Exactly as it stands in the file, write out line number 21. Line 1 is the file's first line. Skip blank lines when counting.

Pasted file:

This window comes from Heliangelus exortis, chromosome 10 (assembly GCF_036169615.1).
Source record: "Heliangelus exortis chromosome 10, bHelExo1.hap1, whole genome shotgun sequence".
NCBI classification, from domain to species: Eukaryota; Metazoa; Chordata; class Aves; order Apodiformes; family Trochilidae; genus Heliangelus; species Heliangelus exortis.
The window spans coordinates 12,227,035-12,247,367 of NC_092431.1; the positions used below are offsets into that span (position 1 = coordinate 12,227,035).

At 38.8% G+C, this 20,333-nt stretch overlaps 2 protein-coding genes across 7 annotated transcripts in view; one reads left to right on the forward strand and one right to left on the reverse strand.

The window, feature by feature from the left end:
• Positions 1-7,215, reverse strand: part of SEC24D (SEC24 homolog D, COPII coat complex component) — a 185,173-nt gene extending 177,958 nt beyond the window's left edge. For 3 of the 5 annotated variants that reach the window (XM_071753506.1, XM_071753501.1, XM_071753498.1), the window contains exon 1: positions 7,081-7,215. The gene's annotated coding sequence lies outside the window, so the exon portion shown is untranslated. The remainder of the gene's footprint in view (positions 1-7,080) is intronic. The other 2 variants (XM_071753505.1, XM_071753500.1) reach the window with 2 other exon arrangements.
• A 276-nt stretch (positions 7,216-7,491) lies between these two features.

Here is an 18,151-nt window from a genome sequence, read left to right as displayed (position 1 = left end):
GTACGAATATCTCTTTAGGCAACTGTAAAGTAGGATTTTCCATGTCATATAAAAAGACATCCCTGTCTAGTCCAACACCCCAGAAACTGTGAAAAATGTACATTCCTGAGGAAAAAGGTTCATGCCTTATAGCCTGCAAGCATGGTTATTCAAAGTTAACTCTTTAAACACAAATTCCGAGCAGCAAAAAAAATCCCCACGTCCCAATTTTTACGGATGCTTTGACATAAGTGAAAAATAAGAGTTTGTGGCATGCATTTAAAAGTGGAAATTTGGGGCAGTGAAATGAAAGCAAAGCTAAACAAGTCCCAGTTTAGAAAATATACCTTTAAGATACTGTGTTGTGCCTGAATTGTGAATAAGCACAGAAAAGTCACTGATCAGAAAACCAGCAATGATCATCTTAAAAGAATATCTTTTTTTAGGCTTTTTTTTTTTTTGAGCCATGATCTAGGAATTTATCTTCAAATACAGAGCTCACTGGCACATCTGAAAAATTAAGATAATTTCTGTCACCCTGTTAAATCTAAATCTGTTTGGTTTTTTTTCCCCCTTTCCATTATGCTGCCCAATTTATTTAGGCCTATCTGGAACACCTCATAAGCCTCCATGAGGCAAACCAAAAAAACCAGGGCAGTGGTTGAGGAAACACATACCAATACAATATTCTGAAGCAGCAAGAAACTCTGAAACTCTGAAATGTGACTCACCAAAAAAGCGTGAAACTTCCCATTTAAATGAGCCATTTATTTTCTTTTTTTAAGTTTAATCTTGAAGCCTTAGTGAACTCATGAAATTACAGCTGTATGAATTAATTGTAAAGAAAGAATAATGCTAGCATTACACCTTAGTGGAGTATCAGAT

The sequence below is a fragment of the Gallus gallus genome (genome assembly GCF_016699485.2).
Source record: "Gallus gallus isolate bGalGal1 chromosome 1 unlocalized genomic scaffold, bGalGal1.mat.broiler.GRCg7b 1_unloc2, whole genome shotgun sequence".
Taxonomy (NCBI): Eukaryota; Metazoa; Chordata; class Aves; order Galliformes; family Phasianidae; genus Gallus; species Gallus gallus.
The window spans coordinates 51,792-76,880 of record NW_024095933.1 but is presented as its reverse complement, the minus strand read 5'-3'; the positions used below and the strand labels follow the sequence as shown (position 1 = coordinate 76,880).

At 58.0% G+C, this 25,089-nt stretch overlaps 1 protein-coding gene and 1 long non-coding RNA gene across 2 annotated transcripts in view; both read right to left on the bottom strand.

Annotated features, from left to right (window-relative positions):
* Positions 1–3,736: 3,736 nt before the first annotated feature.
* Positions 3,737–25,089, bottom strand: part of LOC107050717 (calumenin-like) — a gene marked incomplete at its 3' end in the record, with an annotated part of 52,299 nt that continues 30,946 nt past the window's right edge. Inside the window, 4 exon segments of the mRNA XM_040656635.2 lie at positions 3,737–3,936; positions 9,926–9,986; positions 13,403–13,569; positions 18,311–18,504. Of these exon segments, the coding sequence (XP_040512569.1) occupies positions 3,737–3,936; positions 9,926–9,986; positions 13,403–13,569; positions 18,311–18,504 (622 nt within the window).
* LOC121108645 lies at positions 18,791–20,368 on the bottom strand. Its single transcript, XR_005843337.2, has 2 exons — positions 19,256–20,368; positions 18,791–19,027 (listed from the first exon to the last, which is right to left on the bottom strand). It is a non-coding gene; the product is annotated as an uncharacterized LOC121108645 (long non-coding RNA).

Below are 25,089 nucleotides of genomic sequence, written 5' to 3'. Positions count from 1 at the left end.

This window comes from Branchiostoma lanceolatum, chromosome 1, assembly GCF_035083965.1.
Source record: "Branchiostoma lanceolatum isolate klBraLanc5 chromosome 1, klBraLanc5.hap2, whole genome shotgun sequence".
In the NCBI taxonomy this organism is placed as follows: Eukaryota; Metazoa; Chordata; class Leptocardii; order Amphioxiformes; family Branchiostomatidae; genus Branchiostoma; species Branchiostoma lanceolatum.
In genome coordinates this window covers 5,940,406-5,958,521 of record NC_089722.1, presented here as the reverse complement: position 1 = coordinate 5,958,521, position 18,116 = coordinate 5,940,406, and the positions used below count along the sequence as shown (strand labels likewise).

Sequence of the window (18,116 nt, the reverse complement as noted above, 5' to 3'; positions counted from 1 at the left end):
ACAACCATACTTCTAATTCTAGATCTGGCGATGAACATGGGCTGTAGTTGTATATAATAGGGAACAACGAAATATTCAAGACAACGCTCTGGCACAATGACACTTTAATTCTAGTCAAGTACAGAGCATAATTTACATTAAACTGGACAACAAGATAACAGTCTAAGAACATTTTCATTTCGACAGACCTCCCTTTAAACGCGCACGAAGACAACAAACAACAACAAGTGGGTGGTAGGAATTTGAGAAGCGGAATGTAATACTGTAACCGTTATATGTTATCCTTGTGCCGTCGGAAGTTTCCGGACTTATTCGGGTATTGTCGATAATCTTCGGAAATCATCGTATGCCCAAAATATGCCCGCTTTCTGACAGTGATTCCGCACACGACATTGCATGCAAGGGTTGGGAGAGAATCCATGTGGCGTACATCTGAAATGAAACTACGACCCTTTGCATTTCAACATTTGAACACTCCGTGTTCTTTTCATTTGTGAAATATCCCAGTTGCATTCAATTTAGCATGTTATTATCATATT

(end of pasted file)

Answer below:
This window comes from Branchiostoma lanceolatum, chromosome 1, assembly GCF_035083965.1.